BCSSW Dean Gautam Yadama and Associate Dean Tom Walsh met with Massachusetts Governor Charlie Baker yesterday, as the Baker administration announced a first-in-the-nation set of educational core principles for social workers designed to address opioid addiction and treatment.
Yadama and Walsh were joined at the State House by representatives of all nine of the Commonwealth’s schools of social work, as well as Health and Human Services Secretary and BCSSW Visiting Professor Marylou Sudders, as the cohort convened to finalize principles which have been under discussion since this past April. Yadama was invited to offer remarks on behalf of the nine schools.
“The work of the task force in developing a set of core competencies in primary, secondary, and tertiary prevention provides a blueprint for Schools of Social Work to provide the necessary knowledge and skills for all social work students,” he said. “… Social workers need to have the skills to deal with this ongoing crisis and this initiative to unify the schools into taking collective action to address these training needs will have far reaching positive consequences for the people we serve.”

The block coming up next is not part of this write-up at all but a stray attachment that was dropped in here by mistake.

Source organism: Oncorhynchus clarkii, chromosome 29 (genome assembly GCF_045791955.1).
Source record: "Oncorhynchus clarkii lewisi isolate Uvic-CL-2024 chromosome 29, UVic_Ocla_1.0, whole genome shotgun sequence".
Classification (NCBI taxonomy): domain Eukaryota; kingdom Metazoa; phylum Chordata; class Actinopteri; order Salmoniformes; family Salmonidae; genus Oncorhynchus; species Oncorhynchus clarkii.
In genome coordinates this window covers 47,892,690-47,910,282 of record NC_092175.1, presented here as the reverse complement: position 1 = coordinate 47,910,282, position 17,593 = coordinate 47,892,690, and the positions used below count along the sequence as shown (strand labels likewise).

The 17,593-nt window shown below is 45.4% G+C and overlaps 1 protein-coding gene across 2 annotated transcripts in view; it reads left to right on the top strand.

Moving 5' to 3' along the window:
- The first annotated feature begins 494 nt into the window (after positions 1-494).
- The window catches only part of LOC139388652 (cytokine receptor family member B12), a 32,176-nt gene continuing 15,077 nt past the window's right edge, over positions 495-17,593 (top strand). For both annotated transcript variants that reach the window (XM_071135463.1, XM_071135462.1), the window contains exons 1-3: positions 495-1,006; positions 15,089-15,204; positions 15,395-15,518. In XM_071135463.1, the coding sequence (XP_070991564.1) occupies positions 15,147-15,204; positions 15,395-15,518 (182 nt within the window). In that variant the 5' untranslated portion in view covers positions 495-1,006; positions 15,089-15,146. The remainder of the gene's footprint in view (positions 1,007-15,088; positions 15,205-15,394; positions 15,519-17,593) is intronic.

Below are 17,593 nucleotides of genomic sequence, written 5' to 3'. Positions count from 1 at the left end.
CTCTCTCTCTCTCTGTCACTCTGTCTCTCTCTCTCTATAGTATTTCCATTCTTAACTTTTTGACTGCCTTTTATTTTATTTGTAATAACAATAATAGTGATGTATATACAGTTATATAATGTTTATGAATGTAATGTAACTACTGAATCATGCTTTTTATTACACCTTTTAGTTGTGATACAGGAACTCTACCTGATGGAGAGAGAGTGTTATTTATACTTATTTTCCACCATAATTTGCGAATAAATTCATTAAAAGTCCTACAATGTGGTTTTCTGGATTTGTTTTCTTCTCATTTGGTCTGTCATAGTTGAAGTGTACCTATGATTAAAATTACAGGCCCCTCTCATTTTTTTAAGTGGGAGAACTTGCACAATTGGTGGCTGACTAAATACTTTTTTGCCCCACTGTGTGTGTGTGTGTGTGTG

According to the Baker administration, the schools of social work join community health centers, and medical, nursing, physician assistant and dental schools, among those institutions who have already agreed to emphasize substance use disorder education. Yadama spoke to the importance of adopting this kind of transdisciplinary approach to the issue of addiction:
“Solving the opioid epidemic in Massachusetts is a complex social problem, and it is one that we will need to be able to address, not only across schools, but across other disciplines as well. We look forward to working with our colleagues in social work, the government, and across sectors in health care to develop interventions to create positive change.”
For more information on how the core principles have been defined, read this press release from the State House.